Star Wars gets a fresh and fun spin at warp speed

STAR Trek and Star Wars are the ponderous giants of the sci-fi franchise world, dragging the weight of multiple movies, TV series and novels. Trying to light a fire under these ageing behemoths can be a blessing or a curse — and director JJ Abrams has now run the gauntlet twice.

With 2009’s Star Trek, he warped the Enterprise into the era of modern film making, lenses flaring and all systems go. That didn’t sit well with long-time fans of Star Trek’s gentler approach to storytelling, yet the movie and its equally action-packed sequel, Star Trek Into Darkness, attracted crucial new audiences.

Abrams played the nostalgia card in the first of those films by featuring Leonard Nimoy’s Spock, and in the second, less successfully, by ripping off the plot of the much-loved Star Trek II: The Wrath of Khan.

Then Disney gave him its $4bn-plus new Star Wars toy and announced he would bring the original cast back. Fans were worried: would Luke and Leia be reimagined as slick action heroes? Would R2-D2 enter battle Transformers-style?

Even the unpleasant aftertaste of George Lucas’s overproduced and underacted prequels lingered. Those films drowned in the quicksand of convoluted plots and a disregard for the simple pleasures that entrenched the original trilogy in pop culture. Would layer upon layer of computer-generated imagery keep turning Star Wars into a sad spectacle?

Now we know at last: Abrams got it right by playing it safe. From the moment those iconic yellow letters start flowing across the screen, Star Wars: The Force Awakens jump-starts the shrivelled heart of the franchise.

It’s the good guys versus the Dark Side again, of course, but without the rambling politics, set 30 years after we last saw Luke Skywalker (Mark Hamill), Han Solo (Harrison Ford) and Leia (Carrie Fisher) in Return of the Jedi.

THE Empire is gone but an equally totalitarian force has risen in its place. Luke is missing, Leia is a general leading the struggling revolution and Han is the first original character to make a snappy entrance, debonair despite the grey hair, with loyal Chewbacca by his side — a moment tailor-made for audience cheers.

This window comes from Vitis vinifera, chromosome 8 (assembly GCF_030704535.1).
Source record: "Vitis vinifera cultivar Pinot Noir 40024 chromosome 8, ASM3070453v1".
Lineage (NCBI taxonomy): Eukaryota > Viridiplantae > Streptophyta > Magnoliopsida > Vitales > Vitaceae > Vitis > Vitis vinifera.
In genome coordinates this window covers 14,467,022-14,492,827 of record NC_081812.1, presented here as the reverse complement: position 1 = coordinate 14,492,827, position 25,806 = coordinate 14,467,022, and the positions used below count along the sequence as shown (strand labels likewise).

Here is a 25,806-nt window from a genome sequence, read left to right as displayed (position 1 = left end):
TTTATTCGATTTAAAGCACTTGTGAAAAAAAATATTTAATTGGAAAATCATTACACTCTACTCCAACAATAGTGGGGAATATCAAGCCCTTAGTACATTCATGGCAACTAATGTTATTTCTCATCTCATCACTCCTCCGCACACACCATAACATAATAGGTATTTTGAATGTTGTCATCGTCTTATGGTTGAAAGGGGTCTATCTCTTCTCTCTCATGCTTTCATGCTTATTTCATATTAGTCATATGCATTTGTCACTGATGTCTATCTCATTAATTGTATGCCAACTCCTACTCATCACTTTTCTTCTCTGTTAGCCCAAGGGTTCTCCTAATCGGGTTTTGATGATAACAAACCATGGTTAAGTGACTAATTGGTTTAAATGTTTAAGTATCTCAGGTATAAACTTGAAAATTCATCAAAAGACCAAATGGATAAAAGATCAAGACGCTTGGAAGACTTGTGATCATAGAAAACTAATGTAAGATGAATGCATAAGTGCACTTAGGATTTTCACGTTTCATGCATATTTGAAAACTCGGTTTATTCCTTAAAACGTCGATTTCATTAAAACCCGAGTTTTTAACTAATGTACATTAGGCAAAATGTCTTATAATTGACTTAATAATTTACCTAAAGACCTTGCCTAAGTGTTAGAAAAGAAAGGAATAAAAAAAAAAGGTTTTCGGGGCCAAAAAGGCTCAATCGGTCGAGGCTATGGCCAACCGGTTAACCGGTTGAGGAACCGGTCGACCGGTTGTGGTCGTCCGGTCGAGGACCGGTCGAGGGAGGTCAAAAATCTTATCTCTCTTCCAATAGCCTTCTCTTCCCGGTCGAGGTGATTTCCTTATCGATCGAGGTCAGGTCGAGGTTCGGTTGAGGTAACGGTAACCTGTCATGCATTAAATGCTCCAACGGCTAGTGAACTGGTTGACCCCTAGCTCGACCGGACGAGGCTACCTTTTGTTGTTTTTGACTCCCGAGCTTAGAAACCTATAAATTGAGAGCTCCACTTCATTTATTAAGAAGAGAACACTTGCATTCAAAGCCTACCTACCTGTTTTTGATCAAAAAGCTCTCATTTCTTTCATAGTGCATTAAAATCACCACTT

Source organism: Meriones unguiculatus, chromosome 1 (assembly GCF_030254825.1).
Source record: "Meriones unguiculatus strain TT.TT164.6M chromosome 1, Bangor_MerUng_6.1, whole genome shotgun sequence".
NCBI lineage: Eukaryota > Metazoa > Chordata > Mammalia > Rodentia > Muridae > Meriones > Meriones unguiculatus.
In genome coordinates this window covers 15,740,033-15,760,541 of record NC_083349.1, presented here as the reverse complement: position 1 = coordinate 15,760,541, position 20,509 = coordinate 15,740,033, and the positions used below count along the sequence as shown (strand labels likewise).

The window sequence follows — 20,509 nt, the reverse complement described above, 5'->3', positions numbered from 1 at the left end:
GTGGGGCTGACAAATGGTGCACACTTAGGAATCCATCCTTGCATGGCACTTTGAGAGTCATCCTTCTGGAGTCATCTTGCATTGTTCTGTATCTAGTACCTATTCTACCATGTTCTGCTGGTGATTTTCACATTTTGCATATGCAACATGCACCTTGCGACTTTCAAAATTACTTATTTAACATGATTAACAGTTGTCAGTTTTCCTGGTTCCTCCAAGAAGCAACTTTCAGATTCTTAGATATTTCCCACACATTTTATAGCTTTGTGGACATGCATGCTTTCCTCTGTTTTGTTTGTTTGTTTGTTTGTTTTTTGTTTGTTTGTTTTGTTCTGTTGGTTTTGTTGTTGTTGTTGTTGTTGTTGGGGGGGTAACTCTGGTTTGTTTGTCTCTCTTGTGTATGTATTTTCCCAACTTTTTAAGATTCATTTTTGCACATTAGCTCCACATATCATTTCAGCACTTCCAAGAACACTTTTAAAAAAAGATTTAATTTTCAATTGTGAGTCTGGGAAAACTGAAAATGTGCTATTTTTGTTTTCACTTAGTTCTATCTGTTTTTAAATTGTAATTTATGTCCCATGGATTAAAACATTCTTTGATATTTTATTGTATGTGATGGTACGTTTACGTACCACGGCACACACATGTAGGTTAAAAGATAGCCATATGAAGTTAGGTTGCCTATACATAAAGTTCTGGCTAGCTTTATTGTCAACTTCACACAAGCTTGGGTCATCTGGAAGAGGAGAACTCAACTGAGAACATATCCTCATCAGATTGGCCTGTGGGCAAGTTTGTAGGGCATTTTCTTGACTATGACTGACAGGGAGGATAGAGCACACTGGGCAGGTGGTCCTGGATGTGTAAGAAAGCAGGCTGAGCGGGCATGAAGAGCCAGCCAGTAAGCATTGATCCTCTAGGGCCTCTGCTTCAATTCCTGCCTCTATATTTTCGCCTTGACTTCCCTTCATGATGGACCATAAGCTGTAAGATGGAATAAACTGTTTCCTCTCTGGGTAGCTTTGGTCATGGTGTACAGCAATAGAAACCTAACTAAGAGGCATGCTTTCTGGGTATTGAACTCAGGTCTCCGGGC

Newcomers Daisy Ridley and John Boyega respectively play Rea, a feisty scrap collector swept up into a grand adventure, and Finn, a Stormtrooper with a conscience who goes Awol (turns out the white-suited fighting brigades are more than just cannon fodder). These two keep it fresh and light, even if at times they are outdone by the original cast’s star value.

The Dark Side’s main protagonist here is Kylo Ren, a Darth Vader lite with a slimmer build and a smaller mask, but the same penchant for strangling his foes with the Force. He’s a villain with a back story, and once again blood proves thicker than water and a whole lot more trouble too.

From these elements Abrams and co-writer Lawrence Kasdan spin up a terrific space yarn. High-speed laser battles, lightsaber fights and odd alien species abound, yet the film feels controlled and centred, the effects grounded and tight — unlike Episodes I to III.

Even the infamous Death Star makes a comeback of sorts in a storyline that pays tribute to what has gone before, yet somehow doesn’t avoid familiar plot holes. One would think the Dark Side might have devised more secure engineering by now.

The film’s several trailers didn’t show Hamill, leading to much speculation. For much of this film Luke Skywalker remains missing, though his presence is everywhere. R2-D2 has powered down in his absence. His old friends seem unfocused, needing direction. Yet when this plot element resolves, it creates a screen moment of nostalgic magnificence.

IS IT the best Star Wars film of all time? Probably not. It would be hard to knock Episodes IV to VI off their perch after all these years, though one character’s fate in The Force Awakens is as memorable as any of the big moments of the original three films.

Abrams has, however, made it fun again — a perfect popcorn flick. It’s got action, adventure, a touch of romance and plenty of excitement, set against the familiar backdrop of Star Wars of old: grand galaxies, windblown deserts, dense forests and landscapes of all kinds.

It’s not nearly as dark as recent franchises that try to win over modern audiences accustomed to Game of Thrones-type intrigue. And sure, it’s sentimental and cheesy at times, but even that was part of the original winning recipe.

Ultimately, the sheer entertainment value, optimism and cheer with which Abrams has suffused the latest Star Wars adventure is the best Christmas present fans could have wished for. Long may the newly awakened Force be with him.

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